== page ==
We are now at the point where, if a second assistant to a dog-catcher in south-south-east Nowhere says something negative about Alexandria Ocasio-Cortez, representative from New York, it’s news. And if a Democrat criticizes her, it’s going to be all over Facebook.
At any given moment, there are political figures saying critical things about other political figures. Yet if you watch Fox News, you’ll seldom hear conservative criticisms of the current most powerful GOP figure. Fox promotes the notion that there is a binary—people are either loyal to “conservatism” or they are “liberal.” The only opposition voices Fox allows are purportedly liberal, and they amount to little more than paid stooges who present dumb versions of “liberal” arguments, intended to persuade single-source viewers that they are getting both sides (and to default to their original prejudice).
Fox is all tribal loyalty, and its handling of AOC is further proof. It doesn’t surprise me that the network’s in full smear mode—it spent 25 years doing that to Hillary Rodham Clinton, quite effectively, and I doubt it can be persuaded to stop doing it until there’s no longer an audience that wants to shout at the TV.
The non-GOP media, however, is also handling AOC in ways that are actively harmful to democratic deliberation, and that’s something that we can change by not clicking or sharing outrage porn about AOC.
My objection to propaganda machines is that all of them (“left” and “right”) presume a binary of political options—you are either us or them. By design, the strategy is to make us argue about the identity of the people making the arguments, instead of arguing about the policies those people are advocating.
American media is demoralizing because it is profit-driven. There are three foolproof ways to get people to click on and share a link about politics (and thereby make a profit), and all of them involve avoiding policy argumentation:
• outrage porn, in which the participant takes pleasure in being outraged at the idiocy of “them” (some out-group);
• a cat fight (a fight between two women); and
• personalizing politics, so it’s never about policy, but about the identities of the people on the two sides (nonconservative sites generally accept the fallacy of presenting “both sides”).
Any one of these devices is more likely to get a click than something that offers a reasoned discussion of the various (nonbinary) options we, as a community, have available to us.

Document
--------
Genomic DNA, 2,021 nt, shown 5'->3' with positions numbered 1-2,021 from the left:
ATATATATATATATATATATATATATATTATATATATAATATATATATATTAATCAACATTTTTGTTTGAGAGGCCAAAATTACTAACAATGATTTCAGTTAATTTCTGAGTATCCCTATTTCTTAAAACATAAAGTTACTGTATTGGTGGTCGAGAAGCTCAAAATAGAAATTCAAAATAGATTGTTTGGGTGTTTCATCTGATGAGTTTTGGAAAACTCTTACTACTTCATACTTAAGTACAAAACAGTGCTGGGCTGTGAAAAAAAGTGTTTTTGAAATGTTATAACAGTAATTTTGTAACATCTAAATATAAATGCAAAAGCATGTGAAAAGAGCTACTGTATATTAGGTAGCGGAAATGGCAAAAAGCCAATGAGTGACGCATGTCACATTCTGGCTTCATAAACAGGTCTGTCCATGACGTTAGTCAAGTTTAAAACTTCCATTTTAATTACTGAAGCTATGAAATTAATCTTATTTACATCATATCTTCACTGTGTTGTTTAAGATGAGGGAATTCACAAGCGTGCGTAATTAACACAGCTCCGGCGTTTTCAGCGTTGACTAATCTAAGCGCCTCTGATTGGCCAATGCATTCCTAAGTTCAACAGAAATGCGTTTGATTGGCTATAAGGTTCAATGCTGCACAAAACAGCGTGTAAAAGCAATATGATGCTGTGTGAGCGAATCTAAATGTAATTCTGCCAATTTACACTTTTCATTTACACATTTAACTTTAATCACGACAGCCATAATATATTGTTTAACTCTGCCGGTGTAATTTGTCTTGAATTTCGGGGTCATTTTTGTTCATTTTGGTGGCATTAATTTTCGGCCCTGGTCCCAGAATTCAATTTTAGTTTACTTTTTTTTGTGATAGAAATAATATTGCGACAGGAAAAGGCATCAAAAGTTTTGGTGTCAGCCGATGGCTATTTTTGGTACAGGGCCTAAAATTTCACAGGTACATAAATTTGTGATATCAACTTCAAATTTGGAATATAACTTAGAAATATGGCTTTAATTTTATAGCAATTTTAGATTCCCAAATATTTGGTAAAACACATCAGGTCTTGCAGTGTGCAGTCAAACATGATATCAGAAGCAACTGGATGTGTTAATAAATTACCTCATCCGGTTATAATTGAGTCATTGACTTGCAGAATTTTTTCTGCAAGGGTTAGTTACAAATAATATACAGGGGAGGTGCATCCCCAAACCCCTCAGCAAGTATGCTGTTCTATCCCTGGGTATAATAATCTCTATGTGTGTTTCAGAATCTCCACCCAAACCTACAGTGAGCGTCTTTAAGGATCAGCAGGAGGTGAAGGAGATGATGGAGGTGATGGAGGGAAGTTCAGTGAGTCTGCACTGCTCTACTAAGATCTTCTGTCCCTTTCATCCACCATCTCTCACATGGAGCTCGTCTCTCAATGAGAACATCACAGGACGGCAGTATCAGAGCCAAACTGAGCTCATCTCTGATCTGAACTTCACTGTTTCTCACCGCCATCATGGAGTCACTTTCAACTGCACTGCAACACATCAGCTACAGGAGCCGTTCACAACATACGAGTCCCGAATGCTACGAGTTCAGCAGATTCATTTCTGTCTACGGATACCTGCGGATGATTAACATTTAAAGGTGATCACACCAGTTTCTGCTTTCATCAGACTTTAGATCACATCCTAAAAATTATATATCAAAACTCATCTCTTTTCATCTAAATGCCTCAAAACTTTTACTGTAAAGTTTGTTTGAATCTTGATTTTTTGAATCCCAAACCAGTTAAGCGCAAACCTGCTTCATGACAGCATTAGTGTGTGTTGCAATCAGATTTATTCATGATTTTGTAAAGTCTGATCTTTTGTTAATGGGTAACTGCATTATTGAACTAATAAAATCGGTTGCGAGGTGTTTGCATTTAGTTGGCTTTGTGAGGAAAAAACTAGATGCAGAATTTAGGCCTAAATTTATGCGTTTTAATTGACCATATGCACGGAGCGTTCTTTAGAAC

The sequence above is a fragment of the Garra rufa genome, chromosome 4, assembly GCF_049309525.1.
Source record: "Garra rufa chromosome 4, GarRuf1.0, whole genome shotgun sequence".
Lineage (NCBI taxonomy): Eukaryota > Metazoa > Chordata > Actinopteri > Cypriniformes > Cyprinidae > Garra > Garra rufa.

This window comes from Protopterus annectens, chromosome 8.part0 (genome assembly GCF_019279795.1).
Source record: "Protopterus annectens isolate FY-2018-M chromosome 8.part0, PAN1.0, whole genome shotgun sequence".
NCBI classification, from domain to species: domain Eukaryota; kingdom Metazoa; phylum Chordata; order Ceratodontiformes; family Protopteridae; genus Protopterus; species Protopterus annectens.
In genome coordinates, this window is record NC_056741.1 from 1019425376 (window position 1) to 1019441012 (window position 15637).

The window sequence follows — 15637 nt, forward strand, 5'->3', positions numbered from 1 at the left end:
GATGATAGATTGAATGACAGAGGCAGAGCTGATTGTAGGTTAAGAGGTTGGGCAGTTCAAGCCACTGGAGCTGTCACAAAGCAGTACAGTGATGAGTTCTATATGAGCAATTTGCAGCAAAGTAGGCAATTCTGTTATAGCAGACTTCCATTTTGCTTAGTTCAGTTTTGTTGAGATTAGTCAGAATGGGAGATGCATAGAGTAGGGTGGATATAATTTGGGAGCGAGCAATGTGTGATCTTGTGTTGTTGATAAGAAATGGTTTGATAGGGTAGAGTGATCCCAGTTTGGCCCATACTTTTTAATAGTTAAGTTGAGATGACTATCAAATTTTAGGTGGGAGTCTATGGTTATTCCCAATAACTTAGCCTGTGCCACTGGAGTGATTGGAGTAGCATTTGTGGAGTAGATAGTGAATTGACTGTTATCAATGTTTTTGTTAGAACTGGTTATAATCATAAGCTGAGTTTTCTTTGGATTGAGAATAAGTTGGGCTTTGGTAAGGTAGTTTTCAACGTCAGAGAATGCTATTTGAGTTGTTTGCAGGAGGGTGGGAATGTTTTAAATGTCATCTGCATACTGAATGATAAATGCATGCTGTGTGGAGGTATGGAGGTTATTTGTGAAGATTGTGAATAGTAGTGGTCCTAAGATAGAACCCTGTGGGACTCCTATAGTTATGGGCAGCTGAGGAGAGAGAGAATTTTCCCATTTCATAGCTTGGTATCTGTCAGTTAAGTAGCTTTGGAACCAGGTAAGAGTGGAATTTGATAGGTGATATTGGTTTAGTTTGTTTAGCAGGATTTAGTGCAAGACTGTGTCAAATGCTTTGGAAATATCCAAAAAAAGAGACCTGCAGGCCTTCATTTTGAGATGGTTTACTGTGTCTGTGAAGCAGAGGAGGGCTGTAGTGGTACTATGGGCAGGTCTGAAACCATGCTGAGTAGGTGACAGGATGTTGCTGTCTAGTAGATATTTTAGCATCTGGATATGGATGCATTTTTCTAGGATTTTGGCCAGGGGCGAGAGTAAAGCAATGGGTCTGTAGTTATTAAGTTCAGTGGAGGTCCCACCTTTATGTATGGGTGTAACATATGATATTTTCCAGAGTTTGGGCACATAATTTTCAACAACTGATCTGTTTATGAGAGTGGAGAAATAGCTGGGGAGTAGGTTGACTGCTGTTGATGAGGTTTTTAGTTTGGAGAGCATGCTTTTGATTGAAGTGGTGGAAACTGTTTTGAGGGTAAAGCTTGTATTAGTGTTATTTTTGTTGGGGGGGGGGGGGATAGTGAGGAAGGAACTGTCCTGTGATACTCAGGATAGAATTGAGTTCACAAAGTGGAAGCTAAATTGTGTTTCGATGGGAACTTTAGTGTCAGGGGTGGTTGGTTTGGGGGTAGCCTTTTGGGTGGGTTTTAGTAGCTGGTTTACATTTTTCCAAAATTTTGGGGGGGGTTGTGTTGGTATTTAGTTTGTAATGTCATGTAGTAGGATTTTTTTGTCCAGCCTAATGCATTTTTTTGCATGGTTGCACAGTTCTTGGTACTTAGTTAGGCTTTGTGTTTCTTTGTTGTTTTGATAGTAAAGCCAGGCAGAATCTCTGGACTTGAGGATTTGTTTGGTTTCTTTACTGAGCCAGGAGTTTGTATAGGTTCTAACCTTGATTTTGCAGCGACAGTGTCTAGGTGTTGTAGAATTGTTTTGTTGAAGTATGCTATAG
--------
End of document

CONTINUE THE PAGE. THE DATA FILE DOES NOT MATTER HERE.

Effective deliberation doesn’t require that we ignore the identities and bodies of the people involved—those are important considerations. But neither should assumptions and projections about identity drive the debate. The identities of the people involved constitute one consideration among many and not, as the media would generally have it, the only thing we need to know.
So, as Orwell pointed out in his underappreciated Homage to Catalonia, a for-profit media and democratic deliberation are inherently at odds. Were the media oriented more toward enabling effective democratic deliberation, it would focus on candidates’ policy arguments, with consideration of their identity as indicative of whether they’re sincere or not. A media interested in generating profit won’t do anything resembling that. It will identify people who are so polarizing that any article about them generates clicks and then give them a lot of coverage: consider the disparity in coverage of Clinton and Trump in 2016.
Even supposedly “liberal” media doesn’t cover policy, instead indulging in fights between personalities. Think about how the nonconservative media covered the choice between Hillary Clinton and Bernie Sanders—not through discussions of their relative policies but with articles about their personal conflicts. So, for instance, the very real, and very important, questions of their different policies were evaded in favor of unimportant questions about their feelings for each other. And there was a lot of outrage porn—we now know much of it generated by pro-Trump bots—instead of policy argumentation.
I think there were good reasons for supporting Sanders over Clinton and vice versa, but whether someone in either campaign said snarky things about the other wasn’t among them. And the notion of a stolen election is a nonstarter, in that it was (and is) rationally indefensible, but it was useful for fomenting hostility within groups that might vote against Trump.